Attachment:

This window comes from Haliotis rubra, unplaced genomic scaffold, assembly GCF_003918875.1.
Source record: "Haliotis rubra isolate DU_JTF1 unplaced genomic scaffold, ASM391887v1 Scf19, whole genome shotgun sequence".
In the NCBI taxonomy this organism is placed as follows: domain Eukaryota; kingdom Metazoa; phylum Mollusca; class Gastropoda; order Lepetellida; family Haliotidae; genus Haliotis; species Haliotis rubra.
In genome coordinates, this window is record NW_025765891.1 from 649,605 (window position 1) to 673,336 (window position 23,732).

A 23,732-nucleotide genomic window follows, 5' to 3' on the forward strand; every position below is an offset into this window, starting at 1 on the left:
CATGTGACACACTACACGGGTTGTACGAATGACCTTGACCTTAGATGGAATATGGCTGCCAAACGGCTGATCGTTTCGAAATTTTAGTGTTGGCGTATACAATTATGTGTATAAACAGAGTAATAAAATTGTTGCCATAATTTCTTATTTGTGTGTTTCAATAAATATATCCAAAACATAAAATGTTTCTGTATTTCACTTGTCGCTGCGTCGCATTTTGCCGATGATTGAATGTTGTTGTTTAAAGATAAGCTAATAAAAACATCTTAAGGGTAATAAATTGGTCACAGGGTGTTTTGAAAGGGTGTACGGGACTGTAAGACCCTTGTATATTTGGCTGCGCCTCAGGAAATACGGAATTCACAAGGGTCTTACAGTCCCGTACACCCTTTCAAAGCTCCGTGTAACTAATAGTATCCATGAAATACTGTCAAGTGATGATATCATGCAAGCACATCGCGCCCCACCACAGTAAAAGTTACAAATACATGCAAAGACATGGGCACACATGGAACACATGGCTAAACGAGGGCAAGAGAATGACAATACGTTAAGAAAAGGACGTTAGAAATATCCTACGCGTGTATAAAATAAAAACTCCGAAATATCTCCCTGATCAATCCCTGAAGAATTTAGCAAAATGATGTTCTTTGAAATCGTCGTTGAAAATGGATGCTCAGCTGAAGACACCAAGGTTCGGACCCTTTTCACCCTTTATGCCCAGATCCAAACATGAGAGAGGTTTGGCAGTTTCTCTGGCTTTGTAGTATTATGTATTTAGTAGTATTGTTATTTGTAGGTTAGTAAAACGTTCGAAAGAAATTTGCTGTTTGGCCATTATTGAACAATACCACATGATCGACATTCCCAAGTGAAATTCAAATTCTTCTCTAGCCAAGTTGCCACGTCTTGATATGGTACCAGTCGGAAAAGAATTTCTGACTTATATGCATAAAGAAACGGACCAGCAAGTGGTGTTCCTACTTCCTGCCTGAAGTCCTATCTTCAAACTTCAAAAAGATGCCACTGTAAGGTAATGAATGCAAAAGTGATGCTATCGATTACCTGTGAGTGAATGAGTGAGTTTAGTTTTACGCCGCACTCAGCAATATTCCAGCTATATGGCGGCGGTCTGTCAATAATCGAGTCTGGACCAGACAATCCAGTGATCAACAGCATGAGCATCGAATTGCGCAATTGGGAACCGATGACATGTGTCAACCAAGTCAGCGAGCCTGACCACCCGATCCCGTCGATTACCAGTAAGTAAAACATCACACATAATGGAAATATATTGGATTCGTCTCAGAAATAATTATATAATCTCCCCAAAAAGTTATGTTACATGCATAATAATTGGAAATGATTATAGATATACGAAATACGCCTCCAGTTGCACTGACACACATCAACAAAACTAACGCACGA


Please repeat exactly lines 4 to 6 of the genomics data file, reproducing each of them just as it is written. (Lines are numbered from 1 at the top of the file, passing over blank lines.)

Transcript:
In genome coordinates, this window is record NW_025765891.1 from 649,605 (window position 1) to 673,336 (window position 23,732).

A 23,732-nucleotide genomic window follows, 5' to 3' on the forward strand; every position below is an offset into this window, starting at 1 on the left:
CATGTGACACACTACACGGGTTGTACGAATGACCTTGACCTTAGATGGAATATGGCTGCCAAACGGCTGATCGTTTCGAAATTTTAGTGTTGGCGTATACAATTATGTGTATAAACAGAGTAATAAAATTGTTGCCATAATTTCTTATTTGTGTGTTTCAATAAATATATCCAAAACATAAAATGTTTCTGTATTTCACTTGTCGCTGCGTCGCATTTTGCCGATGATTGAATGTTGTTGTTTAAAGATAAGCTAATAAAAACATCTTAAGGGTAATAAATTGGTCACAGGGTGTTTTGAAAGGGTGTACGGGACTGTAAGACCCTTGTATATTTGGCTGCGCCTCAGGAAATACGGAATTCACAAGGGTCTTACAGTCCCGTACACCCTTTCAAAGCTCCGTGTAACTAATAGTATCCATGAAATACTGTCAAGTGATGATATCATGCAAGCACATCGCGCCCCACCACAGTAAAAGTTACAAATACATGCAAAGACATGGGCACACATGGAACACATGGCTAAACGAGGGCAAGAGAATGACAATACGTTAAGAAAAGGACGTTAGAAATATCCTACGCGTGTATAAAATAAAAACTCCGAAATATCTCCCTGATCAATCCCTGAAGAATTTAGCAAAATGATGTTCTTTGAAATCGTCGTTGAAAATGGATGCTCAGCTGAAGACACCAAGGTTCGGACCCTTTTCACCCTTTATGCCCAGATCCAAACATGAGAGAGGTTTGGCAGTTTCTCTGGCTTTGTAGTATTATGTATTTAGTAGTATTGTTATTTGTAGGTTAGTAAAACGTTCGAAAGAAATTTGCTGTTTGGCCATTATTGAACAATACCACATGATCGACATTCCCAAGTGAAATTCAAATTCTTCTCTAGCCAAGTTGCCACGTCTTGATATGGTACCAGTCGGAAAAGAATTTCTGACTTATATGCATAAAGAAACGGACCAGCAAGTGGTGTTCCTACTTCCTGCCTGAAGTCCTATCTTCAAACTTCAAAAAGATGCCACTGTAAGGTAATGAATGCAAAAGTGATGCTATCGATTACCTGTGAGTGAATGAGTGAGTTTAGTTTTACGCCGCACTCAGCAATATTCCAGCTATATGGCGGCGGTCTGTCAATAATCGAGTCTGGACCAGACAATCCAGTGATCAACAGCATGAGCATCGAATTGCGCAATTGGGAACCGATGACATGTGTCAACCAAGTCAGCGAGCCTGACCACCCGATCCCGTCGATTACCAGTAAGTAAAACATCACACATAATGGAAATATATTGGATTCGTCTCAGAAATAATTATATAATCTCCCCAAAAAGTTATGTTACATGCATAATAATTGGAAATGATTATAGATATACGAAATACGCCTCCAGTTGCACTGACACACATCAACAAAACTAACGCACGA